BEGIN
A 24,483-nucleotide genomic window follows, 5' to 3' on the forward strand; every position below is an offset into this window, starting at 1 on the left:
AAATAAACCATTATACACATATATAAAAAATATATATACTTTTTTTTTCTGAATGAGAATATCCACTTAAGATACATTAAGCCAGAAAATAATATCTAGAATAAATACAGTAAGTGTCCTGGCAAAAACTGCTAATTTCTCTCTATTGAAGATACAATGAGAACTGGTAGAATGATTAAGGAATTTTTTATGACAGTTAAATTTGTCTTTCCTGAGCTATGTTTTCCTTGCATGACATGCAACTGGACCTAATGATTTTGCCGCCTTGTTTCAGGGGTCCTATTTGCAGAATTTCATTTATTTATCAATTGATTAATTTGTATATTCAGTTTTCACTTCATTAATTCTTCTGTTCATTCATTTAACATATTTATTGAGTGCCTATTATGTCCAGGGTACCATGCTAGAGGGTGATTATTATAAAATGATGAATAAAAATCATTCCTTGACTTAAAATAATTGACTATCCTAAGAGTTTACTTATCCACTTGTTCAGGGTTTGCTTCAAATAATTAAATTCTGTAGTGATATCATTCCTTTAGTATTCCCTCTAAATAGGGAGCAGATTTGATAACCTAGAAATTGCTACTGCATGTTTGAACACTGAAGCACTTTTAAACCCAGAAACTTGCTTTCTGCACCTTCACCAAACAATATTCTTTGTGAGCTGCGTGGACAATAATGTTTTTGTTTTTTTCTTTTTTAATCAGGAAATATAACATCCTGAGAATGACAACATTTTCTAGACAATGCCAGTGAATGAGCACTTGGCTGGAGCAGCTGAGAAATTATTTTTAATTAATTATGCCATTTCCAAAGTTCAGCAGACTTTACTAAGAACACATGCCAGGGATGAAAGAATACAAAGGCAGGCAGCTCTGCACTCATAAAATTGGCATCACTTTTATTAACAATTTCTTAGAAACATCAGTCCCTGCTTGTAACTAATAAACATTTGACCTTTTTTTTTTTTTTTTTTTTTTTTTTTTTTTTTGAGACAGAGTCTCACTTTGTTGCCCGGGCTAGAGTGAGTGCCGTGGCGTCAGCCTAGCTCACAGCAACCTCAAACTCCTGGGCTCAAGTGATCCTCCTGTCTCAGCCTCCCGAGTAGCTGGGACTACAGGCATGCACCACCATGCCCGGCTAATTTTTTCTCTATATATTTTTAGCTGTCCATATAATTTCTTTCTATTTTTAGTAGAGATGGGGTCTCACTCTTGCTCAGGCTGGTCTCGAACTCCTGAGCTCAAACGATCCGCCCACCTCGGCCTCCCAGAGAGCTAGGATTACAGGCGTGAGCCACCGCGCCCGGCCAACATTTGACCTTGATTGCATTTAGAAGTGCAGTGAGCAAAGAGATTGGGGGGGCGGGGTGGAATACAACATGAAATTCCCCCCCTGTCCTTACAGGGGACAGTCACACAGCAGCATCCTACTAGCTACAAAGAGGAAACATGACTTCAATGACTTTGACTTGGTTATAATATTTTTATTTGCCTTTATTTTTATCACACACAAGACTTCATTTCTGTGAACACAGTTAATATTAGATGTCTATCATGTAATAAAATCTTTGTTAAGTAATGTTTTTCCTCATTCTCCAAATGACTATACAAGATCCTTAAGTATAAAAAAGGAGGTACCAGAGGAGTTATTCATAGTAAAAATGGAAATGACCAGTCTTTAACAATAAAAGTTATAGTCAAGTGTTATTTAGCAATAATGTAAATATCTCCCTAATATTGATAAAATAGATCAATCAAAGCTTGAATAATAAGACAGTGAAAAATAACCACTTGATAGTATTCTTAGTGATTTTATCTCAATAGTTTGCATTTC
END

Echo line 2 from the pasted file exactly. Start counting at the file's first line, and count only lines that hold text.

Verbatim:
AAATAAACCATTATACACATATATAAAAAATATATATACTTTTTTTTTCTGAATGAGAATATCCACTTAAGATACATTAAGCCAGAAAATAATATCTAGAATAAATACAGTAAGTGTCCTGGCAAAAACTGCTAATTTCTCTCTATTGAAGATACAATGAGAACTGGTAGAATGATTAAGGAATTTTTTATGACAGTTAAATTTGTCTTTCCTGAGCTATGTTTTCCTTGCATGACATGCAACTGGACCTAATGATTTTGCCGCCTTGTTTCAGGGGTCCTATTTGCAGAATTTCATTTATTTATCAATTGATTAATTTGTATATTCAGTTTTCACTTCATTAATTCTTCTGTTCATTCATTTAACATATTTATTGAGTGCCTATTATGTCCAGGGTACCATGCTAGAGGGTGATTATTATAAAATGATGAATAAAAATCATTCCTTGACTTAAAATAATTGACTATCCTAAGAGTTTACTTATCCACTTGTTCAGGGTTTGCTTCAAATAATTAAATTCTGTAGTGATATCATTCCTTTAGTATTCCCTCTAAATAGGGAGCAGATTTGATAACCTAGAAATTGCTACTGCATGTTTGAACACTGAAGCACTTTTAAACCCAGAAACTTGCTTTCTGCACCTTCACCAAACAATATTCTTTGTGAGCTGCGTGGACAATAATGTTTTTGTTTTTTTCTTTTTTAATCAGGAAATATAACATCCTGAGAATGACAACATTTTCTAGACAATGCCAGTGAATGAGCACTTGGCTGGAGCAGCTGAGAAATTATTTTTAATTAATTATGCCATTTCCAAAGTTCAGCAGACTTTACTAAGAACACATGCCAGGGATGAAAGAATACAAAGGCAGGCAGCTCTGCACTCATAAAATTGGCATCACTTTTATTAACAATTTCTTAGAAACATCAGTCCCTGCTTGTAACTAATAAACATTTGACCTTTTTTTTTTTTTTTTTTTTTTTTTTTTTTTTTGAGACAGAGTCTCACTTTGTTGCCCGGGCTAGAGTGAGTGCCGTGGCGTCAGCCTAGCTCACAGCAACCTCAAACTCCTGGGCTCAAGTGATCCTCCTGTCTCAGCCTCCCGAGTAGCTGGGACTACAGGCATGCACCACCATGCCCGGCTAATTTTTTCTCTATATATTTTTAGCTGTCCATATAATTTCTTTCTATTTTTAGTAGAGATGGGGTCTCACTCTTGCTCAGGCTGGTCTCGAACTCCTGAGCTCAAACGATCCGCCCACCTCGGCCTCCCAGAGAGCTAGGATTACAGGCGTGAGCCACCGCGCCCGGCCAACATTTGACCTTGATTGCATTTAGAAGTGCAGTGAGCAAAGAGATTGGGGGGGCGGGGTGGAATACAACATGAAATTCCCCCCCTGTCCTTACAGGGGACAGTCACACAGCAGCATCCTACTAGCTACAAAGAGGAAACATGACTTCAATGACTTTGACTTGGTTATAATATTTTTATTTGCCTTTATTTTTATCACACACAAGACTTCATTTCTGTGAACACAGTTAATATTAGATGTCTATCATGTAATAAAATCTTTGTTAAGTAATGTTTTTCCTCATTCTCCAAATGACTATACAAGATCCTTAAGTATAAAAAAGGAGGTACCAGAGGAGTTATTCATAGTAAAAATGGAAATGACCAGTCTTTAACAATAAAAGTTATAGTCAAGTGTTATTTAGCAATAATGTAAATATCTCCCTAATATTGATAAAATAGATCAATCAAAGCTTGAATAATAAGACAGTGAAAAATAACCACTTGATAGTATTCTTAGTGATTTTATCTCAATAGTTTGCATTTC